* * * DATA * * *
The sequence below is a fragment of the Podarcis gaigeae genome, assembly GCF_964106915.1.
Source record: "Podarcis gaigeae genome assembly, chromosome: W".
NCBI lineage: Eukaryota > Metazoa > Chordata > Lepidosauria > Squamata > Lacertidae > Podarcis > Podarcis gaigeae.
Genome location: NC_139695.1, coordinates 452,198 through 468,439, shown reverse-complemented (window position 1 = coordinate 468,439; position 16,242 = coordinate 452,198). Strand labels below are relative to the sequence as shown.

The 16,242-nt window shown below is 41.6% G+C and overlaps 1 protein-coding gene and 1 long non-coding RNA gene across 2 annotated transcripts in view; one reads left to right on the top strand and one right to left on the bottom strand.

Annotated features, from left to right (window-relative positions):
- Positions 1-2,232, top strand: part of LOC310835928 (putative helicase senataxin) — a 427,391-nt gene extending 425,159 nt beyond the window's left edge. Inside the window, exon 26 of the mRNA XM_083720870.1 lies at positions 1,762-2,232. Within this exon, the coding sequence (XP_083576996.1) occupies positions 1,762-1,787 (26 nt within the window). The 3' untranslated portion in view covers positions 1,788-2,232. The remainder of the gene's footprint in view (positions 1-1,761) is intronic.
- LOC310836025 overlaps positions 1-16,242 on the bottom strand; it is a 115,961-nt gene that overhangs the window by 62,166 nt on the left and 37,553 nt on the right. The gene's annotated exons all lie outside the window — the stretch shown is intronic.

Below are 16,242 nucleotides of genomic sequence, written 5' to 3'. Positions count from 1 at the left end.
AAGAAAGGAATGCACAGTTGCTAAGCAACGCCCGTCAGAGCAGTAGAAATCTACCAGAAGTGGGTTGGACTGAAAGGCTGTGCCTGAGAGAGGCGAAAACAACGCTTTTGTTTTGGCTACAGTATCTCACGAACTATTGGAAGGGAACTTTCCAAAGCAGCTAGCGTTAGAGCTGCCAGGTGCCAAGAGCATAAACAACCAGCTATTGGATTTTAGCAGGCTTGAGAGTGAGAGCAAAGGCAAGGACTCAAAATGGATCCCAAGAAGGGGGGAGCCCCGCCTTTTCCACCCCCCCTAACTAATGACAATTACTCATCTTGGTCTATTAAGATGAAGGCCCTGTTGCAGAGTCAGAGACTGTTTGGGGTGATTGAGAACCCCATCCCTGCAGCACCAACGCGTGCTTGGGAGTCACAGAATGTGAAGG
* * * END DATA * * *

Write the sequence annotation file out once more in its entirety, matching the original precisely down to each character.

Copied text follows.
The sequence below is a fragment of the Podarcis gaigeae genome, assembly GCF_964106915.1.
Source record: "Podarcis gaigeae genome assembly, chromosome: W".
NCBI lineage: Eukaryota > Metazoa > Chordata > Lepidosauria > Squamata > Lacertidae > Podarcis > Podarcis gaigeae.
Genome location: NC_139695.1, coordinates 452,198 through 468,439, shown reverse-complemented (window position 1 = coordinate 468,439; position 16,242 = coordinate 452,198). Strand labels below are relative to the sequence as shown.

The 16,242-nt window shown below is 41.6% G+C and overlaps 1 protein-coding gene and 1 long non-coding RNA gene across 2 annotated transcripts in view; one reads left to right on the top strand and one right to left on the bottom strand.

Annotated features, from left to right (window-relative positions):
- Positions 1-2,232, top strand: part of LOC310835928 (putative helicase senataxin) — a 427,391-nt gene extending 425,159 nt beyond the window's left edge. Inside the window, exon 26 of the mRNA XM_083720870.1 lies at positions 1,762-2,232. Within this exon, the coding sequence (XP_083576996.1) occupies positions 1,762-1,787 (26 nt within the window). The 3' untranslated portion in view covers positions 1,788-2,232. The remainder of the gene's footprint in view (positions 1-1,761) is intronic.
- LOC310836025 overlaps positions 1-16,242 on the bottom strand; it is a 115,961-nt gene that overhangs the window by 62,166 nt on the left and 37,553 nt on the right. The gene's annotated exons all lie outside the window — the stretch shown is intronic.

Below are 16,242 nucleotides of genomic sequence, written 5' to 3'. Positions count from 1 at the left end.
AAGAAAGGAATGCACAGTTGCTAAGCAACGCCCGTCAGAGCAGTAGAAATCTACCAGAAGTGGGTTGGACTGAAAGGCTGTGCCTGAGAGAGGCGAAAACAACGCTTTTGTTTTGGCTACAGTATCTCACGAACTATTGGAAGGGAACTTTCCAAAGCAGCTAGCGTTAGAGCTGCCAGGTGCCAAGAGCATAAACAACCAGCTATTGGATTTTAGCAGGCTTGAGAGTGAGAGCAAAGGCAAGGACTCAAAATGGATCCCAAGAAGGGGGGAGCCCCGCCTTTTCCACCCCCCCTAACTAATGACAATTACTCATCTTGGTCTATTAAGATGAAGGCCCTGTTGCAGAGTCAGAGACTGTTTGGGGTGATTGAGAACCCCATCCCTGCAGCACCAACGCGTGCTTGGGAGTCACAGAATGTGAAGG